Under the large canopy of the Telok Ayer Community Center, everyone began to take their places by 6.30pm (even though the event was due to start only at 7.30pm). Since it was a free seating event with everyone bringing their own picnic mats and other paraphernalia, it was a good idea to get there reasonably early. The event was well organized and controlled, numbers marked out assigned “spaces” where groups of 6-12 people would sit together. I was to meet up with Jessica and sit with her group. “Meet me at the back of the community center at 7” she said, “that’s where they’ll be unloading the durians”.

PRE-EVENT

We parked the car a block away and took a nice stroll via the park at the back of the community center. As we approached the car park for the community center, we saw lots of people milling around…. the durians!

Baby checking out the durians

Baby checking out the durians

All the durians were looking fresh and prickly with long stems on (a very good indication of freshness) and neatly stacked in baskets. Each basket was labelled clearly with the cultivar.

The Durians are a-waiting

The Durians are a-waiting

Was there any intention in the order of the baskets?

Eating from left to right

Eating from left to right

Well, I think if you read chinese script, the direction is always top to bottom and left to right. If you look at the photo above, I think you can deduce which durians were thought to be popular with the crowd. The small stacks are for “appreciation” while the larger stacks are for “consumption”. The higher the stack, the more to go around. I’d say the D13’s and the MSW’s win hands down. There were some tables parallel to the baskets and the supplier had left his name card out for anyone who still maintains a rolodex.

Ah Seng's Durian Contact Card

Ah Seng’s Durian Contact Card

“Come come” motioned Jessica ” we need to get you guys registered. The registration is over at the end here and we’ll be sitting at placemat number 9.”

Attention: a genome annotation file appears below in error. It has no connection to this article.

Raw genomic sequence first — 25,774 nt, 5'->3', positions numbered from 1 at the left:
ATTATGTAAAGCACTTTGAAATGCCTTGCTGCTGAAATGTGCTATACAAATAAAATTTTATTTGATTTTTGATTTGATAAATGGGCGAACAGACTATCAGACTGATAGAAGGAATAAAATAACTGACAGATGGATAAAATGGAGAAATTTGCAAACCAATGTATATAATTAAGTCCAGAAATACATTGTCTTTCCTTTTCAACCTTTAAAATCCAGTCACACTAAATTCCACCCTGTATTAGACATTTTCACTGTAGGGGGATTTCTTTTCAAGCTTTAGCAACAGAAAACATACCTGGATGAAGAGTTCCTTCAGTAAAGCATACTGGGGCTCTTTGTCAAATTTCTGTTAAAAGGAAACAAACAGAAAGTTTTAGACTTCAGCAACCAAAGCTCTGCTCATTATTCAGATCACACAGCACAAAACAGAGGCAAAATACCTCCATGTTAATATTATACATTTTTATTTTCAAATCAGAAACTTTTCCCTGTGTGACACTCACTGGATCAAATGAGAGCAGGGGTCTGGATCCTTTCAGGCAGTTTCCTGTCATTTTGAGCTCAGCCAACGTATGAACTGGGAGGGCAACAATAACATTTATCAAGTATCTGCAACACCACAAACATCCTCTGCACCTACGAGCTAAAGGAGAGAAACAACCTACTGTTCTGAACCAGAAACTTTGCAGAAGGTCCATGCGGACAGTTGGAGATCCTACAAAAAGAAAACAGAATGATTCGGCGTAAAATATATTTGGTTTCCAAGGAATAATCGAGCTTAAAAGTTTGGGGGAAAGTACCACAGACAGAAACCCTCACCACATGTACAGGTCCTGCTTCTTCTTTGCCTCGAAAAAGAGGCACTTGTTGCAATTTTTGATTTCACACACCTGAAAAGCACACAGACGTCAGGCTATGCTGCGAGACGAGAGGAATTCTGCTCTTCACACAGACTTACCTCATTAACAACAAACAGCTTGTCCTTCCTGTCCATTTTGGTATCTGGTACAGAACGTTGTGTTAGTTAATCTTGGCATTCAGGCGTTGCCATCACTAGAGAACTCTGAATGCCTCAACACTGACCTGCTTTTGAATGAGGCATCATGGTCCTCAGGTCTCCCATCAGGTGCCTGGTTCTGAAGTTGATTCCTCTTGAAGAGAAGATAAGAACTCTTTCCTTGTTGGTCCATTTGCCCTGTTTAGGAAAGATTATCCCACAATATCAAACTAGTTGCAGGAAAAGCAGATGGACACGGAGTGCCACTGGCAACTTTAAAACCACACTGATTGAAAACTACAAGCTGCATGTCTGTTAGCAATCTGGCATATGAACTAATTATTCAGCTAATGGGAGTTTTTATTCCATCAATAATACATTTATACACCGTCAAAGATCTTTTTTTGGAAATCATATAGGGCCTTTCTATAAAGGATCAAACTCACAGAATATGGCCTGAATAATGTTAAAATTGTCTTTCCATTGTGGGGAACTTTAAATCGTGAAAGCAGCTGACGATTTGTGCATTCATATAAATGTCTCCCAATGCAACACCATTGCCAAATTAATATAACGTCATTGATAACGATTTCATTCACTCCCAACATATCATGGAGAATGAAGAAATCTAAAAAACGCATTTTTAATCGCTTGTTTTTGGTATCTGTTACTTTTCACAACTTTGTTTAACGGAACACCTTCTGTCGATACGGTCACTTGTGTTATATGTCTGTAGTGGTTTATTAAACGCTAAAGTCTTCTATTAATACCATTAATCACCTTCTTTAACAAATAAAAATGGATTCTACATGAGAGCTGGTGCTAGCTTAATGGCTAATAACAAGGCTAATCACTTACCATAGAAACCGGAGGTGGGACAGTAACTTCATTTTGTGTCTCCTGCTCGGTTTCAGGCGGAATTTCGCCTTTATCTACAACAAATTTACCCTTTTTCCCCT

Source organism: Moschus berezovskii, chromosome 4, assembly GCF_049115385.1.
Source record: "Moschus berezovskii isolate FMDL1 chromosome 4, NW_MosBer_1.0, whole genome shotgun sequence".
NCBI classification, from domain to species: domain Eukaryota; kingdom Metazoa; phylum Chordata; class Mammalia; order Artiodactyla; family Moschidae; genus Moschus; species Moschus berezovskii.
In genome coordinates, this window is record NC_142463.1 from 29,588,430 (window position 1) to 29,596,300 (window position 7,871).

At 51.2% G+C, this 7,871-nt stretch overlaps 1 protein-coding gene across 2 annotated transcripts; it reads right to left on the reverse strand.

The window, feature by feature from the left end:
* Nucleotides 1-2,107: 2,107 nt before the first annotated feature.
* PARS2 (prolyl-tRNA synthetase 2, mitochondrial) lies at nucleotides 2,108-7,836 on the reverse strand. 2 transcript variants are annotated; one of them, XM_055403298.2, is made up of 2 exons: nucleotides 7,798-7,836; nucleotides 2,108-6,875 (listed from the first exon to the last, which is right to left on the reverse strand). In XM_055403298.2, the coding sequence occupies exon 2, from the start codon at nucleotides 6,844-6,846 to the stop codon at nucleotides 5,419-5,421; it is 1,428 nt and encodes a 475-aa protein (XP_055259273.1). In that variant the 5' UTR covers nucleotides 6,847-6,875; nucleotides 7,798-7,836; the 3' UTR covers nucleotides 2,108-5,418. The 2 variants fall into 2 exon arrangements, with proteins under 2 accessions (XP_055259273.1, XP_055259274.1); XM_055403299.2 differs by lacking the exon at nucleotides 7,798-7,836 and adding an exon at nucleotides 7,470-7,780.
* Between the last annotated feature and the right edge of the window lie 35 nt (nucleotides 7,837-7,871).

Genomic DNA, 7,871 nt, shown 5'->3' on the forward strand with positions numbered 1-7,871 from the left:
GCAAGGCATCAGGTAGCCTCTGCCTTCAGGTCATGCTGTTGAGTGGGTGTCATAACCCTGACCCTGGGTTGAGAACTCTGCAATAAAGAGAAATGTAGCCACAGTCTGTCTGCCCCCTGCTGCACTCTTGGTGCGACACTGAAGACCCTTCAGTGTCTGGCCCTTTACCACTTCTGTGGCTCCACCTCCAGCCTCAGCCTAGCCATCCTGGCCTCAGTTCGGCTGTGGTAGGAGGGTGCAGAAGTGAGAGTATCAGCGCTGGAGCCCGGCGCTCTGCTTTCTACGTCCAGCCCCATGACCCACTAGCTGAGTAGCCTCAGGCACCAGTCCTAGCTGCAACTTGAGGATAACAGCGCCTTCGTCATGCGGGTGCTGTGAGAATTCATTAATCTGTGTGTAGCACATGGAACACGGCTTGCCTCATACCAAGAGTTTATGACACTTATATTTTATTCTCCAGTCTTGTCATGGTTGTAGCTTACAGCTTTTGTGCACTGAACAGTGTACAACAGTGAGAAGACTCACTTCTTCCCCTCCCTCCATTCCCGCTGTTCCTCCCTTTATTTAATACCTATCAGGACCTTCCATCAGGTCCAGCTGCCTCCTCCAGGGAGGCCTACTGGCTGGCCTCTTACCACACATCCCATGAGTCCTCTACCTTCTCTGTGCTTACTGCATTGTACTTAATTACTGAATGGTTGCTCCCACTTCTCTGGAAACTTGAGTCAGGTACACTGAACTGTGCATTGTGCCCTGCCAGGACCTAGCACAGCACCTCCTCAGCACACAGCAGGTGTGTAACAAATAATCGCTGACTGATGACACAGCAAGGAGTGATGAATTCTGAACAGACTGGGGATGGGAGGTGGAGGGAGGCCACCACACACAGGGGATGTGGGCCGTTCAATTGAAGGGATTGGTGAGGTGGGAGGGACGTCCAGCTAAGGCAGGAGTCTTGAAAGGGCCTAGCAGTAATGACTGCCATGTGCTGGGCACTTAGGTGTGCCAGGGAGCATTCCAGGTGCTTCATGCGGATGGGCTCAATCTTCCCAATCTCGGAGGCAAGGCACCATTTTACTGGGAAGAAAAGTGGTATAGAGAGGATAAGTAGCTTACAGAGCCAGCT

We left our various mats and bags with Jessica’s family and the friendly group and headed over to the registration table.

Pay your money and get your tag here

Pay your money and get your tag here

Everyone came casually dressed, prepared for warm weather and a rather breezeless evening. Despite the lack of any fans, I am pleased to report that there were no mosquitoes in sight and it was quite cool due to the overcast day. The registration counter took our details and issued us wrist tags (ala disco clubs or F1).

Maybe the only participant who didn't get tagged...

Am I the only one without a tag here?

Walking past the event billboards, we noticed a table strategically placed in the middle by the stage. This was the real advertisement and menu for the event and the press. Each fruit was placed in eating sequence with a little descriptive notecard.

The table of ANTICIPATION: durians on display

The table of ANTICIPATION: durians on display

THE EVENT

Durians at dusk under the Hong Lim Telok Ayer CC Canopy

Durians at dusk under the Hong Lim Telok Ayer CC Canopy

After rounds of introductions and getting comfortable on our little picnic mat, we realized that after a while, none of us could really hear each other that well anymore. The loud pumping music in the background (yes, there was a live DJ and loudspeakers) matched the din of everyone trying to have a conversation. It was getting dark and if it had been quiet, we would have probably heard some stomachs growling. The seating area probably reached almost full capacity. In his opening speech, Dr. Leslie Tay welcomed all 300+ participants and shared the program for the evening. He mentioned that some participants had probably starved themselves all day for this durian buffet, but it was in fact not a buffet but more of a tasting session. he said that Ah Seng -the durian supplier partner he worked with- had imported 900Kg of durian for the event. So that would be approximately less than 3Kg of durian per person. (Well, durians are weighed with the husks which effectively make it heavier. One durian can weigh between 2-3 Kg, so effectively each person would be consuming one durian each :)).